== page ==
Flashback 13 years and imagine a hot summer’s day is beginning. The sun is just rising past the peak of the enormous pine trees, casting puppet-like shadows on the green floor below. The buzzing of heat bugs, at the time thought to be the sizzle of the dewy grass being dried by the sun, as if in a frying pan, increases.
A little girl in a yellow tank top and “God only knows what color pants she was wearing” keeps stride with her older brother. Like every little sister, she wanted to do everything that her older brother was even thinking about doing. (Now, yes, this girl did take a few too many falls off of her neighbor’s desk chair as it was pushed down the neighborhood hill but that’s beside the point and definitely another story.)
On this blazing hot morning, she followed her older brother to a summer soccer camp. He was embarrassed, but that only meant that she was doing her job, right? He was finally checking in with all of his guy friends and cracking cheesy jokes from the 90’s like, “make like a tree, girl, and leave.” Ouch… quite the burn now that I think about it.
Anyway, the jokes never stopped the girl from begging her mom to sign her up next to her brother. If you were to ask her brother, it wasn’t worth the fight because she was going to do what he did, no matter what. The only requirement..? “Is she potty-trained?”
Brushing off probably the most insulting question a 4-year-old had to answer, the girl took in her surroundings as her mother checked her in for the summer camp. The dirt path on the outskirts of the grass kicked up dust as kids chased after running soccer balls that flew past the net. The grass itself felt matted, as if it were the kind of grass that cows grazed on. It might have had something to do with the fact that the field was literally cut and shaped out of a cornfield on a farm. Yes, I know what you’re thinking – ‘Is New Hampshire really that hick???’ I refuse to answer your question! However, the head coach had a trained dog on his left side and a trained pot-belly-pig on his right side.
Yes, I was that little girl following her older brother around. I probably still would be, if I could, but I don’t think I’d be able to handle the military life as well as my brother. The early mornings aren’t as kind to me. Just last week I “woke up” at 4 a.m., sneezed, and banged my head on the sink counter… Anyway, I chose to stick with the sport that caught my eye that one morning. Eventually I fell in love with the sport and realized how many deeper levels there were to it. There weren’t just the “rec” leagues, school leagues, and elite leagues. The sport had different styles and cultures. Sure the Italians are going to tell you they started it all (right dad?), but soccer has so many different backgrounds and different perspectives.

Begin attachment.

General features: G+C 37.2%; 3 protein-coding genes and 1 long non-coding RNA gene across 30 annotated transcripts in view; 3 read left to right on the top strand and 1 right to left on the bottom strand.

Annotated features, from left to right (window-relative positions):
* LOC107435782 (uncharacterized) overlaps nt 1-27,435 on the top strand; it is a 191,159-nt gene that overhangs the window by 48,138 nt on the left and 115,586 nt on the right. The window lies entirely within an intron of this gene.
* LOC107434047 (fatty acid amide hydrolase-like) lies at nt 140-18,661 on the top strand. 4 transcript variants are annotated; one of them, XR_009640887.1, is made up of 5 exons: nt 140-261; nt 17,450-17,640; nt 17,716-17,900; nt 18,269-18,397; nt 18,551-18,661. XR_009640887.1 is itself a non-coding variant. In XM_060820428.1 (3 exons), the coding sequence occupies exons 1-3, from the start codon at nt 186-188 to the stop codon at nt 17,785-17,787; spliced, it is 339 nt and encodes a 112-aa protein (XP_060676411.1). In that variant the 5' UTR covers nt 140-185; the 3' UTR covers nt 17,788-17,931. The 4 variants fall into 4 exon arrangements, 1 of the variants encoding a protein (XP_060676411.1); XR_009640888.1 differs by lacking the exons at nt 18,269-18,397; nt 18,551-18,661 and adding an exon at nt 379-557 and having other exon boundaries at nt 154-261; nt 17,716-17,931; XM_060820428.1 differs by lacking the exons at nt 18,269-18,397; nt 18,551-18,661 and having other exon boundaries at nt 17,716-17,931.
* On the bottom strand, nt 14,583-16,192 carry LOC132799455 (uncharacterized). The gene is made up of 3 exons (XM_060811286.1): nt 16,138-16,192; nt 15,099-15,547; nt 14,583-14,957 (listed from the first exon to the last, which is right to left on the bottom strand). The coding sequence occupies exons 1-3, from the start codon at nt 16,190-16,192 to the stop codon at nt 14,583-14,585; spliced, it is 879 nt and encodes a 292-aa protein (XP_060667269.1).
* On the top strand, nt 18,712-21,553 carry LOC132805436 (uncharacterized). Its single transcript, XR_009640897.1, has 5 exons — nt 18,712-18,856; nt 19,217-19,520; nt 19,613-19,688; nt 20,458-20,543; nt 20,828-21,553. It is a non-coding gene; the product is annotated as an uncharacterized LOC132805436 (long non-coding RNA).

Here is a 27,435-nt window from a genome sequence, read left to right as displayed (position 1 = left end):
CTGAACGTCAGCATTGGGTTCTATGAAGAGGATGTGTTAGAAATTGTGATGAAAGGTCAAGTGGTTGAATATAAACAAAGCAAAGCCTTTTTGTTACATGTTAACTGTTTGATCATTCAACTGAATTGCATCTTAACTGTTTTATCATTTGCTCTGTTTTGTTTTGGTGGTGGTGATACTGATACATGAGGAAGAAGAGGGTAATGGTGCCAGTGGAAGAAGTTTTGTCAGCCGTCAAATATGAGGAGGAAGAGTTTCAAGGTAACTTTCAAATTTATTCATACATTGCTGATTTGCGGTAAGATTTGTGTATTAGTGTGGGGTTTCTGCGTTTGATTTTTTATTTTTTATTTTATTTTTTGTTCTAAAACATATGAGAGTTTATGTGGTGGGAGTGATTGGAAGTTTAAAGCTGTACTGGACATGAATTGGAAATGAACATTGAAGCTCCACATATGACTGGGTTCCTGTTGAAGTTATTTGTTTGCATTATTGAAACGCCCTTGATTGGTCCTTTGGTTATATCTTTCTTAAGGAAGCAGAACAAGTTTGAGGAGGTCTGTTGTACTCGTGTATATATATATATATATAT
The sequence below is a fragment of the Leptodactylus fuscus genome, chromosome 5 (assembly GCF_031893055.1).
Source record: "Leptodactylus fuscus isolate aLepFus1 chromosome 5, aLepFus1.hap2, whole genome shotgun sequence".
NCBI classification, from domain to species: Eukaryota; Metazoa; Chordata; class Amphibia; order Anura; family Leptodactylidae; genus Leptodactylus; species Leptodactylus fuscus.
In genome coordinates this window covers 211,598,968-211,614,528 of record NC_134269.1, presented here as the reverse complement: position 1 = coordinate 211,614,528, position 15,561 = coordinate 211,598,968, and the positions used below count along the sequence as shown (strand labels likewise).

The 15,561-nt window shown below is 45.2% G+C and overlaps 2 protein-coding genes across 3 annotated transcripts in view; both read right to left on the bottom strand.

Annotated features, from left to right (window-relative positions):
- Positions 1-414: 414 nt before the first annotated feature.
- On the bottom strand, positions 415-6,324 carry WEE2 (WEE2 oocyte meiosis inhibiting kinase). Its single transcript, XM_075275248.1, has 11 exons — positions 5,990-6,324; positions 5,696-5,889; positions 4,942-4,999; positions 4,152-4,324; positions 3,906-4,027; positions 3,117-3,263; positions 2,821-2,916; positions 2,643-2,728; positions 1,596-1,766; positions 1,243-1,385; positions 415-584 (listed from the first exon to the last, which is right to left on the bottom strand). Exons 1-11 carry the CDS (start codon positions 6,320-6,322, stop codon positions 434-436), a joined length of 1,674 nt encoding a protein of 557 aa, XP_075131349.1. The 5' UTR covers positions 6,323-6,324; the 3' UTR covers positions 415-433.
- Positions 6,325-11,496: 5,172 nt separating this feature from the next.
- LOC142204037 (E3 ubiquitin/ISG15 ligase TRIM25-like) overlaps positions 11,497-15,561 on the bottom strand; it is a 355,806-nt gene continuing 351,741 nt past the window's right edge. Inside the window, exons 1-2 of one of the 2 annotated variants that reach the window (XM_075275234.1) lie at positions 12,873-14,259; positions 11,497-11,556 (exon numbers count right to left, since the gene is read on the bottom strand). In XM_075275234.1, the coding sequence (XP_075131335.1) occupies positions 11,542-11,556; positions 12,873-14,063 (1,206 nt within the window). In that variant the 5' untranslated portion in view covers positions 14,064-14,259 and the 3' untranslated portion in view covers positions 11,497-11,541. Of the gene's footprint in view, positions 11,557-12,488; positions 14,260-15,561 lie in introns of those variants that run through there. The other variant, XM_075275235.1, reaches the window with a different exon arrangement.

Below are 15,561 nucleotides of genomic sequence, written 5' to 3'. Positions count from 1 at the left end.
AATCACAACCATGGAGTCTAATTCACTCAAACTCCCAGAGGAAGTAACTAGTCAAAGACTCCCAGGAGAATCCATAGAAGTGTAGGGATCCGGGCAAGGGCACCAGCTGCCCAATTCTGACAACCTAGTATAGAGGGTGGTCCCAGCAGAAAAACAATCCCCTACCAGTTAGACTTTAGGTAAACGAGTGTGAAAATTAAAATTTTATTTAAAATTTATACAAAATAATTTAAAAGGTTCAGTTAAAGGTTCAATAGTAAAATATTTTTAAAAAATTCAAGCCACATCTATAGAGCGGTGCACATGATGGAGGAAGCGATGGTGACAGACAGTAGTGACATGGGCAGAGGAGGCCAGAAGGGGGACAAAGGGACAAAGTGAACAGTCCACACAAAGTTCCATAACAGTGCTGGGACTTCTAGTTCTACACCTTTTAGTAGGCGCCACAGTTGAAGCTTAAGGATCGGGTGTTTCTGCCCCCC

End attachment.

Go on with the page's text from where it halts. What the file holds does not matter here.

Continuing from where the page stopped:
The Portuguese and Brazilians think that playing is like dancing. Every step, every move has a rhythm. The game is a performance to them. This is also the case with many Hispanic countries. I found this when we traveled to Guatemala. There were crowds watching the smallest game of street soccer but the players looked to not only please themselves, by playing with heart, but to please their audience by playing with passion.
Style changes all around the world, though. The Europeans look at the game as more of a team effort than individual skill. They make the ball do the work. Obviously, you have to perfect your touch to make that happen. So no matter what style they play, there is always a great amount of skill. That skill and my teammate’s skill have brought me to where I am today. I’m in Europe traveling from Croatia to Slovenia and over to Austria. We learn something new every day from all of these different cultures. It can be a lot of information to take in, from time to time, and it can be easy to forget where we are.
But we are progressing as a team and every day we are a few steps closer to achieving our goal. We are that much closer to taking the World Cup and turning it into OUR world cup. What we must never forget, rather…who we must never forget, is that little girl who first started playing the game. It doesn’t matter if she was wearing the ugliest jeans her mom could have ever picked out for her. It mattered that she made the decision to step onto the field and to STAY there. That little girl never gave up. I’m no longer that little girl but I will never forget her dreams. As I finish my finals days of national team camp in Europe, I’ve realized that I have made many of those dreams a reality. However this girl, the one I am today, has new goals to accomplish and new dreams to reach. The time is now…
Your accountSign in
/ 7 hours ago
Can the next generation of Canadian footballers earn their spots on a limited, 18-player...
/ 1 day ago
Emma Hayes loves tactical flexibility. The USWNT is in transition. How--and who--does she want...
/ 5 days ago
If you subscribe to the cliché that women’s soccer is a collective rocket ship,...